Written by Arlene Shovald
Charlene Beagle became determined to lose weight after she got wedged into an airline seat and couldn’t get out. Having long legs also made it uncomfortable. “I didn’t want to ask for a seat belt extender,” she said with a laugh. “It was embarrassing.”
It was then she decided to lose weight. At 5’10” tall, she weighed 308 pounds, had a lot of aches and pains and needed a walker or sometimes two canes to get around. Now, three years later she is down to 195 pounds and rarely uses a cane.
For an incentive, she had her “significant other,” Roy Kelly, build her a wooden seat the same size as an airline seat. “My goal was to fit into it,” she said.
Cutting back on carbs, sugar and salt and starting an exercise program got her going. She visits the gym almost every morning, at 5:30 when usually no one is using the machines. About 2 p.m. she says she starts to think she is starving so she and Roy often go for a walk. The Renew Active program with her insurance pays for the gym which is a great help since right now she’s living on a fixed income.
By the time she fit into the improvised airline seat she had gone from a size 22 to a size 14 and sometimes even a 12. “The strange thing,” she said, “is I don’t feel any lighter but I do feel better.”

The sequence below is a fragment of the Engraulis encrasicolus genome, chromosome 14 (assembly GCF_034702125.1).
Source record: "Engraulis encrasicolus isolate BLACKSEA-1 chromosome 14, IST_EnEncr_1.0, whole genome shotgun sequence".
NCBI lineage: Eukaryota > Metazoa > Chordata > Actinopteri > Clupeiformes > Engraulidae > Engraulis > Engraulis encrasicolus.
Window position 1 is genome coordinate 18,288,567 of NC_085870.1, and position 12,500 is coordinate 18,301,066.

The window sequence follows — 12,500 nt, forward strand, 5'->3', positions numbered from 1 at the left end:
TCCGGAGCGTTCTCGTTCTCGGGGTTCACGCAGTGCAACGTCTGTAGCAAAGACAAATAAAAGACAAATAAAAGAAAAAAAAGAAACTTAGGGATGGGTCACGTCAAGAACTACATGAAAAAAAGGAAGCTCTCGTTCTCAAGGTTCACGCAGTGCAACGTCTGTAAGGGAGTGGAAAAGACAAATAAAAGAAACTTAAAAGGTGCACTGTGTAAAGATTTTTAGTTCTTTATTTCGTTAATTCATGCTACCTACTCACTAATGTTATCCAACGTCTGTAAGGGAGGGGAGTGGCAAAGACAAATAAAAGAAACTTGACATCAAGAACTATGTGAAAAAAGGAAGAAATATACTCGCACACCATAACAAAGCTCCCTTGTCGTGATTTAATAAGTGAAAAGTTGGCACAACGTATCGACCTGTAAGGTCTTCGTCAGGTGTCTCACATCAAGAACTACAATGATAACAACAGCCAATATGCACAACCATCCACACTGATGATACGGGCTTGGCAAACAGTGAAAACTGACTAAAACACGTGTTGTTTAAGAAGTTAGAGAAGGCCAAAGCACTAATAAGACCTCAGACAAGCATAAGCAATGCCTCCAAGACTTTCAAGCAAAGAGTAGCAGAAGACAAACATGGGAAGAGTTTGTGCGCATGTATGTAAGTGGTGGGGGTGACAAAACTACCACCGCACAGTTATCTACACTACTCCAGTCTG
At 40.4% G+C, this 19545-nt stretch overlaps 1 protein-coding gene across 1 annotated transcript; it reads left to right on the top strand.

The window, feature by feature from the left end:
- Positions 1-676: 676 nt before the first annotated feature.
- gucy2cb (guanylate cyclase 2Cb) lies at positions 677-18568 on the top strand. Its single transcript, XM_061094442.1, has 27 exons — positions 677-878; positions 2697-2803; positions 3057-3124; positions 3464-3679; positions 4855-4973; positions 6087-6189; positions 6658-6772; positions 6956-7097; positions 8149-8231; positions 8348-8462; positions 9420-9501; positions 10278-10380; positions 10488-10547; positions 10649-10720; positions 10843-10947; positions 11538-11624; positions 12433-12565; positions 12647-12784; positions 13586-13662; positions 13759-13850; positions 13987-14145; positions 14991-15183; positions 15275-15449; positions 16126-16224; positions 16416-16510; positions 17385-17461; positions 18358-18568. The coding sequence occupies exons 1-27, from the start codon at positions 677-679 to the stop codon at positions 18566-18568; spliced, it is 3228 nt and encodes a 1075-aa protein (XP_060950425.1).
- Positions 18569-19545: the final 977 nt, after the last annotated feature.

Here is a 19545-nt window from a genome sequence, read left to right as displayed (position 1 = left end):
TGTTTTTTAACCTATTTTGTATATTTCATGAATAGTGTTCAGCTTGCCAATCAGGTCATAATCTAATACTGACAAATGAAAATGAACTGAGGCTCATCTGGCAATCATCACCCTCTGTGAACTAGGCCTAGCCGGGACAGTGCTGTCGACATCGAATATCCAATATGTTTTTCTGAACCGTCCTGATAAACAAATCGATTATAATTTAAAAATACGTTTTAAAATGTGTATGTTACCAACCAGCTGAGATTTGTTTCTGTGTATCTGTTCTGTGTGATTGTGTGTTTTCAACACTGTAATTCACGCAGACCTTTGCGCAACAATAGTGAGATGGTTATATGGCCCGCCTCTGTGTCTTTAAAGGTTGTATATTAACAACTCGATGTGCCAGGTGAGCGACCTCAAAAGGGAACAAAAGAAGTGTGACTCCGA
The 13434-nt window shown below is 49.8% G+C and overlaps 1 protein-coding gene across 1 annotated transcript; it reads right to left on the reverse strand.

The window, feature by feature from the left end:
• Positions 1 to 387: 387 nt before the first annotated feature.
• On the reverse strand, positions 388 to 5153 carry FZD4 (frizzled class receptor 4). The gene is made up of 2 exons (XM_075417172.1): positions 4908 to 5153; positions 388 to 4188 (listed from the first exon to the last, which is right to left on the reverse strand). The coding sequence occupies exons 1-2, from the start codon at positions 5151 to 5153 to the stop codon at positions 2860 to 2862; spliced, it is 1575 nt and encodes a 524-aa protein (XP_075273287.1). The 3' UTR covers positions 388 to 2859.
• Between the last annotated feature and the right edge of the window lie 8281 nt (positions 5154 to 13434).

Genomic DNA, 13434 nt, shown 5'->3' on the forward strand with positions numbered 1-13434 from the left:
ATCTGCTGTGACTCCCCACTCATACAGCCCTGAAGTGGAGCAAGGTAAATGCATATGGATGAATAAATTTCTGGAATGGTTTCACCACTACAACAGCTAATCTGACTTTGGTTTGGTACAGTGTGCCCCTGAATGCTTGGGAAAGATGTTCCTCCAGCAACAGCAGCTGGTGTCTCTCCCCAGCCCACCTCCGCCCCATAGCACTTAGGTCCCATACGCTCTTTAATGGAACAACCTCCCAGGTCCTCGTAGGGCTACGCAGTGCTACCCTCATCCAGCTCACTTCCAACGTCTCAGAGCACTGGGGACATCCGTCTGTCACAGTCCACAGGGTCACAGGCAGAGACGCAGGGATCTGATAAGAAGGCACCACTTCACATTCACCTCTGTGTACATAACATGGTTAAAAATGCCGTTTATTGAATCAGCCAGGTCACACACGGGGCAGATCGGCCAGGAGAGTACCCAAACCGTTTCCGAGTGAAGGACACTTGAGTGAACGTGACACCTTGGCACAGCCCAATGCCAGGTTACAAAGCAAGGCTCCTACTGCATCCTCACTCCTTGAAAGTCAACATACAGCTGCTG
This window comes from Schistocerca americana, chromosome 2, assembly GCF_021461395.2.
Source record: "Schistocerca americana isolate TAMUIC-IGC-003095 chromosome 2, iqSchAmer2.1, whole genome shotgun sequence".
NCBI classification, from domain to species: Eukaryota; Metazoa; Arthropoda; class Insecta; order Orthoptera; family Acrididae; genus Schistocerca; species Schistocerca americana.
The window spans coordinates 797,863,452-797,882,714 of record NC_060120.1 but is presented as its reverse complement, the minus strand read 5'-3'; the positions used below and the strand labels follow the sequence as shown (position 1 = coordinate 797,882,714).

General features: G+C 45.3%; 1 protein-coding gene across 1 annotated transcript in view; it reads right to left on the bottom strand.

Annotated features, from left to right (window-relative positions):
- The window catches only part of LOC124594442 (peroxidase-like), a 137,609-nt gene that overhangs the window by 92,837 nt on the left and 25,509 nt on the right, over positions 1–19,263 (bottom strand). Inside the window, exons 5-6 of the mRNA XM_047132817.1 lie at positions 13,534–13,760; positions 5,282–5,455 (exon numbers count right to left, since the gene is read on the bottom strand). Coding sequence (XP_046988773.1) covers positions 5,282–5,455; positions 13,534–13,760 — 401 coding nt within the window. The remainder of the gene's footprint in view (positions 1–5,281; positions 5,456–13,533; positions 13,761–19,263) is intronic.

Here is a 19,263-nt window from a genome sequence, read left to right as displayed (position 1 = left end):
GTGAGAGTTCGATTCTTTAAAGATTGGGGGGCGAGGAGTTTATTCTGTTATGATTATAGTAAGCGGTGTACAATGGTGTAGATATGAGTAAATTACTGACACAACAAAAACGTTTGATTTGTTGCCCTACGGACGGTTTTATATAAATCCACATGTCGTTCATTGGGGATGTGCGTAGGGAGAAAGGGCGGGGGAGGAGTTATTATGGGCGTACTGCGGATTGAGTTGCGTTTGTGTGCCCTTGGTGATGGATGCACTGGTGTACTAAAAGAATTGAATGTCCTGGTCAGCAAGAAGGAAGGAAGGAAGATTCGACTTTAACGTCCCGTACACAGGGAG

She has lived in Salida 27 years, moving from Cadillac, Michigan to Leadville to be near her sister and then to Salida. Her first job was in patient care at Columbine Manor. Then she went to work for Wal-Mart for 23 years, retiring four years ago. Now she’s adjusting to a new life as a retiree.
“Chaffee County has a lot to offer, but I still miss Michigan,” she admits. “I love the hot springs but I’m still a “fresh water girl.”
One important interest locally is her long-time membership in Odd Fellows and Rebekahs, a philanthropic organization whose purpose is to “elevate the character of man.”
“We used to hold an annual spaghetti dinner to raise funds for our projects and that was fun but we stopped a few years ago because the lodge hall needed too much work and people weren’t coming anymore,” she said. “Today everyone has two or three jobs and they don’t have time to join or participate, so these helping organizations are going away.”